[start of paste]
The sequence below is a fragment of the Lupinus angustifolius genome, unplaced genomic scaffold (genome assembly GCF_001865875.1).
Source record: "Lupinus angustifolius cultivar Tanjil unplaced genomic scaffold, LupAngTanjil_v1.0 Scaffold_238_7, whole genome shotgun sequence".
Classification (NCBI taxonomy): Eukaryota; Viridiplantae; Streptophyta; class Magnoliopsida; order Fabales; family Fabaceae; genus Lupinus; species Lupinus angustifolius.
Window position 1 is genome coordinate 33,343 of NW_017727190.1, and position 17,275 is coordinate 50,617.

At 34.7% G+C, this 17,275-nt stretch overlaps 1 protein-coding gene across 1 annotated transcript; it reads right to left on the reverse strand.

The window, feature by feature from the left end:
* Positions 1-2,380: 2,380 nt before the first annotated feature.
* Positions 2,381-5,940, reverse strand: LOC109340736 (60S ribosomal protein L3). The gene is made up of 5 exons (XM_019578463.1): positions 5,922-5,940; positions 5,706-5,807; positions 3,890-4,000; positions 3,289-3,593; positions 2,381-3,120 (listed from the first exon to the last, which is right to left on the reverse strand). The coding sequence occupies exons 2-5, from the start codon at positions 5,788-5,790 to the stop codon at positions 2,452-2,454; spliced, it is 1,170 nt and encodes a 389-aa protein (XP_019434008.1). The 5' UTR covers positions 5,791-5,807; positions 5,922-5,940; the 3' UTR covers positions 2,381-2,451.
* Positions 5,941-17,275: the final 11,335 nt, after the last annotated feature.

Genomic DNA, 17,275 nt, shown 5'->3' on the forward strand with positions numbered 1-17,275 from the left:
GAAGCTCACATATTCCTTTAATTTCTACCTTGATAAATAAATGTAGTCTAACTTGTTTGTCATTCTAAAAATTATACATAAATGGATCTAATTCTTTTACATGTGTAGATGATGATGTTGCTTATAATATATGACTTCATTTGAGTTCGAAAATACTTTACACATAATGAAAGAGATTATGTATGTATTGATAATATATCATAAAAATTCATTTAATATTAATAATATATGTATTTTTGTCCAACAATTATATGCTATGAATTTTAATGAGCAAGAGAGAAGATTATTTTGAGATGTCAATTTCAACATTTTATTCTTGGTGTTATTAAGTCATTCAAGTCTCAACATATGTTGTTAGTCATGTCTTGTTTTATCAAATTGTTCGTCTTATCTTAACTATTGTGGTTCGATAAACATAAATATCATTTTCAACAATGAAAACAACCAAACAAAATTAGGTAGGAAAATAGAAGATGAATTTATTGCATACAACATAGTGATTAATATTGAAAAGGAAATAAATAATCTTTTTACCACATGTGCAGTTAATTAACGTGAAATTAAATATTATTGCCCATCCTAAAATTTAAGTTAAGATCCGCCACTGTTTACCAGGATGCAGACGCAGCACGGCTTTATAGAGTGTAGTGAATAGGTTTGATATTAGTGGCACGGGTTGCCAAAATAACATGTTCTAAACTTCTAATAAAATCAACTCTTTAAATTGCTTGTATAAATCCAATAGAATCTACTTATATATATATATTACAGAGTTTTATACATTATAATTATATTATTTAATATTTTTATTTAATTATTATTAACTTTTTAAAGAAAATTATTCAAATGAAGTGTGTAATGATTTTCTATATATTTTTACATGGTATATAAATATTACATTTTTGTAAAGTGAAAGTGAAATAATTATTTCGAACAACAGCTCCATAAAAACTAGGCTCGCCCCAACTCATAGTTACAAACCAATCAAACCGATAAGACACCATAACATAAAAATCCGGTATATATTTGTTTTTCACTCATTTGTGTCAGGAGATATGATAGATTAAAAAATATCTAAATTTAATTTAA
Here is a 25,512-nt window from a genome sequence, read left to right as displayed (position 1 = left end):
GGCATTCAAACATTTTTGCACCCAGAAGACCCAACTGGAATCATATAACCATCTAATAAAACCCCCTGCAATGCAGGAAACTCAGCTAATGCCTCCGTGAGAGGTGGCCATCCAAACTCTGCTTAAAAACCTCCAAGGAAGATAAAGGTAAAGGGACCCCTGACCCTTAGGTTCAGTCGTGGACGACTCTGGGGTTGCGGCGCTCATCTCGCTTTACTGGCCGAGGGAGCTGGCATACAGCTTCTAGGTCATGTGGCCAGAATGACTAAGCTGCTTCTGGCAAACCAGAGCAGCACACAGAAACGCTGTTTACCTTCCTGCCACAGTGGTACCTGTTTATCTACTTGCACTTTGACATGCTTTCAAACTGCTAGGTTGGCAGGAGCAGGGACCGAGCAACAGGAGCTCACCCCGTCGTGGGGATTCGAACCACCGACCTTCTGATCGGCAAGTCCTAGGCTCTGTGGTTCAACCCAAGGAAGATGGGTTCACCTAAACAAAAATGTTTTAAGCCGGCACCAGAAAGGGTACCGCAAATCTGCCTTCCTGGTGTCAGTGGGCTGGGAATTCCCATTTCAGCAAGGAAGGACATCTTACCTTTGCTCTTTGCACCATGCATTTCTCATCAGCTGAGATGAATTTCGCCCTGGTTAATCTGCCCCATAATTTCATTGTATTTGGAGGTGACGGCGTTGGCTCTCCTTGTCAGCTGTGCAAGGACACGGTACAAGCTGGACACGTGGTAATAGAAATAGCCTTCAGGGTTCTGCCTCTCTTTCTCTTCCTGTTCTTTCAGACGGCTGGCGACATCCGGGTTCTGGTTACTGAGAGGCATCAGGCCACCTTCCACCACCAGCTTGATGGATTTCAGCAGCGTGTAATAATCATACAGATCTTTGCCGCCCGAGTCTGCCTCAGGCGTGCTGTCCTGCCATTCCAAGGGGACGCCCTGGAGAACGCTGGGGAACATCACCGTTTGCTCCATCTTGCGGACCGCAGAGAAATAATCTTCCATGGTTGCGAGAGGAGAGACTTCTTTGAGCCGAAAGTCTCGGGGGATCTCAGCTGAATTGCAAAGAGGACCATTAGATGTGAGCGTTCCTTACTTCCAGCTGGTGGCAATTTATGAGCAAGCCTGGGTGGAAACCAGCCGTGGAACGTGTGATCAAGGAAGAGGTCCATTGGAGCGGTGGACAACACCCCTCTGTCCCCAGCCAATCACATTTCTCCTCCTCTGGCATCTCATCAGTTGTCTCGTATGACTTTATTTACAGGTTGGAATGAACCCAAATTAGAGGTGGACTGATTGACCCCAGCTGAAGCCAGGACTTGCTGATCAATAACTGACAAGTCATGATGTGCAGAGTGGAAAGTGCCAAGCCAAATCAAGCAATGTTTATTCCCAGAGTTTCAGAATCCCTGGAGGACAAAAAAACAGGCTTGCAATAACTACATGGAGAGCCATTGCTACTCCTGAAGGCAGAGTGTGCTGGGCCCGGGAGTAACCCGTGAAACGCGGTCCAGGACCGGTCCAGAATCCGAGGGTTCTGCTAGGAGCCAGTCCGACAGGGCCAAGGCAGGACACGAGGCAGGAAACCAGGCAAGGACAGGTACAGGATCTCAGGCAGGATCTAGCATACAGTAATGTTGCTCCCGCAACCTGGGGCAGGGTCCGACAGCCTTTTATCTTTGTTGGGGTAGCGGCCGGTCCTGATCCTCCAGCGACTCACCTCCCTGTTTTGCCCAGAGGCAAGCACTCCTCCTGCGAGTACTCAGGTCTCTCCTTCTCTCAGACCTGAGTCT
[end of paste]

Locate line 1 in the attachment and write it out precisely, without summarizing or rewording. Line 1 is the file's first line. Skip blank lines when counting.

The sequence below is a fragment of the Lupinus angustifolius genome, unplaced genomic scaffold (genome assembly GCF_001865875.1).